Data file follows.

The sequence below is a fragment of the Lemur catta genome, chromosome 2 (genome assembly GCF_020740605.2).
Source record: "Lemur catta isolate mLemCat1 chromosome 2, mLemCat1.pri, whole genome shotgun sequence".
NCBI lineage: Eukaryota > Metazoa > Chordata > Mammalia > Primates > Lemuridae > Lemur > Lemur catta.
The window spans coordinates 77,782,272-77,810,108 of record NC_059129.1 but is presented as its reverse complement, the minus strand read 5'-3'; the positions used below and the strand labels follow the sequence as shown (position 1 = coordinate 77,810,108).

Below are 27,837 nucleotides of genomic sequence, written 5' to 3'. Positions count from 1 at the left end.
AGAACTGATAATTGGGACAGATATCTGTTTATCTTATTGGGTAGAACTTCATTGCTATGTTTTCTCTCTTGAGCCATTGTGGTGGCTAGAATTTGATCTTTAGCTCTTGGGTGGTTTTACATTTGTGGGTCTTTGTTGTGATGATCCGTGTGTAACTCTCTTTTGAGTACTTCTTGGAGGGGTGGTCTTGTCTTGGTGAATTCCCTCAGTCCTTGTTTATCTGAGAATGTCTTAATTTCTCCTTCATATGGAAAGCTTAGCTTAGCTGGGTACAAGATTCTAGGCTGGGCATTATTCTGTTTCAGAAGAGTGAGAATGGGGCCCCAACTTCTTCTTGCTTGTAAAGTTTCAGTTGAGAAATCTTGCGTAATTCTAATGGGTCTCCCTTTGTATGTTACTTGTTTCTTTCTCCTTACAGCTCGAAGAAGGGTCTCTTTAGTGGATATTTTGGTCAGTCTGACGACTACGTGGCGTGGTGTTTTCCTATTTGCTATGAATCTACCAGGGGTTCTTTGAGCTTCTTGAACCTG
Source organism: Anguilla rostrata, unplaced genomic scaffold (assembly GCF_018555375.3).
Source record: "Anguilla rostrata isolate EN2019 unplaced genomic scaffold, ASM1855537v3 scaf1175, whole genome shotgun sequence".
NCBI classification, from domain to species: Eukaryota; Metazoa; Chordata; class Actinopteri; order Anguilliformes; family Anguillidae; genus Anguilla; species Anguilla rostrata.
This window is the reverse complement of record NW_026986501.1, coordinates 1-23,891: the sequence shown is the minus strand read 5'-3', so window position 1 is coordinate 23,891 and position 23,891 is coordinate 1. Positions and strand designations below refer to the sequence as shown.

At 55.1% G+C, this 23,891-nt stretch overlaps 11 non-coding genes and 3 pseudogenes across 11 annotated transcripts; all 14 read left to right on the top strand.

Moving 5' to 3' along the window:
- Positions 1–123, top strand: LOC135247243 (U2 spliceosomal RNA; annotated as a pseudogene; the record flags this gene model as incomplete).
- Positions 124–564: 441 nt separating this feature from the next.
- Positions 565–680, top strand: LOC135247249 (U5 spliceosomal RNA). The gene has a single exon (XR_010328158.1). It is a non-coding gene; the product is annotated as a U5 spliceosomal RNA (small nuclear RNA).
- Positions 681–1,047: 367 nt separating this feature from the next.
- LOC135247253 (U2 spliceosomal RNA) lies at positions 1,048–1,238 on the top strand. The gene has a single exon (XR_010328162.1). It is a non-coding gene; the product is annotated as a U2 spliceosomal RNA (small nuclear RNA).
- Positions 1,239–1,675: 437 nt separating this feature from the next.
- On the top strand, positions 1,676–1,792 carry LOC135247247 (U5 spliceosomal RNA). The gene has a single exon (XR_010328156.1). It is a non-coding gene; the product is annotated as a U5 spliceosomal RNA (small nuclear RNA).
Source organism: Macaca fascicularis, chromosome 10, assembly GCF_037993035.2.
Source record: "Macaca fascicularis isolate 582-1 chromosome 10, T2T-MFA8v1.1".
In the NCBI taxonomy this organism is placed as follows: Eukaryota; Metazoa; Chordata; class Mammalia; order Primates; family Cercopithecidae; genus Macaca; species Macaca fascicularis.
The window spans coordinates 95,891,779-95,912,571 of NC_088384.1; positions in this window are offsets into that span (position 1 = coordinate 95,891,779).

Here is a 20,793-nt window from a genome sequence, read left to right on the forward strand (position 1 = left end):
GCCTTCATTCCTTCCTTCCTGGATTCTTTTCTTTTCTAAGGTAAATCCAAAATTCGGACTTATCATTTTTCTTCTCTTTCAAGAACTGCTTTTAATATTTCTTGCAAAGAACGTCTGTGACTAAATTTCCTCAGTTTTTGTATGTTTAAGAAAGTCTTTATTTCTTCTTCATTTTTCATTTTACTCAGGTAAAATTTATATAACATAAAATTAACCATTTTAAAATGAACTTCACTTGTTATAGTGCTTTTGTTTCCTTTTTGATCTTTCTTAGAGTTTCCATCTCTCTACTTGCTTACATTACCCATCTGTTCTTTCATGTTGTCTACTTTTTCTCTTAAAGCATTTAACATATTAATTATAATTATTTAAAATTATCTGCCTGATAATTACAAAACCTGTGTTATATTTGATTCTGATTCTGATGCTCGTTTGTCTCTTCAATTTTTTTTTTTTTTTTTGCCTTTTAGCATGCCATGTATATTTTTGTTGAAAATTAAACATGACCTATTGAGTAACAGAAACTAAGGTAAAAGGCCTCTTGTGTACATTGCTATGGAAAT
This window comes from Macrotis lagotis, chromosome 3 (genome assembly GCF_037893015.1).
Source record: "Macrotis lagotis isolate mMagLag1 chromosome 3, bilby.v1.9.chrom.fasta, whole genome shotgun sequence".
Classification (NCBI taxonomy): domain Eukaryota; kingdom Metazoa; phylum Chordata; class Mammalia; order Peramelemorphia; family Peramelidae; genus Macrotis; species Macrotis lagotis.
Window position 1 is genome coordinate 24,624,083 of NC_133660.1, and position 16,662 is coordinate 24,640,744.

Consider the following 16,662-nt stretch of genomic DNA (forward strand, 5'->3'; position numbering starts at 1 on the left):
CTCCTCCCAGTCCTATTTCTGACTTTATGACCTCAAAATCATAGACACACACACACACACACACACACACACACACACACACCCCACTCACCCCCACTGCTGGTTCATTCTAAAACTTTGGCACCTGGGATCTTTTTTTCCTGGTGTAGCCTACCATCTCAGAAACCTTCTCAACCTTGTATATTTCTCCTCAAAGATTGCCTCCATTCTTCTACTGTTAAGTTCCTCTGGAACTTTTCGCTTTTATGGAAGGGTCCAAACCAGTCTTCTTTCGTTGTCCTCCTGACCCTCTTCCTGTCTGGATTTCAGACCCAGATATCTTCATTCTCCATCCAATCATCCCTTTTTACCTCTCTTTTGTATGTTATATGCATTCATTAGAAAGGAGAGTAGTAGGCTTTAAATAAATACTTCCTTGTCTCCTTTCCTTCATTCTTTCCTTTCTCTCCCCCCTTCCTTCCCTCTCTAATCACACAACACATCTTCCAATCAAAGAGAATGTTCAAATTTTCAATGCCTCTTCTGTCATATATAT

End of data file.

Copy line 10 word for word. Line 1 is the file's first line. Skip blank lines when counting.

This window is the reverse complement of record NW_026986501.1, coordinates 1-23,891: the sequence shown is the minus strand read 5'-3', so window position 1 is coordinate 23,891 and position 23,891 is coordinate 1. Positions and strand designations below refer to the sequence as shown.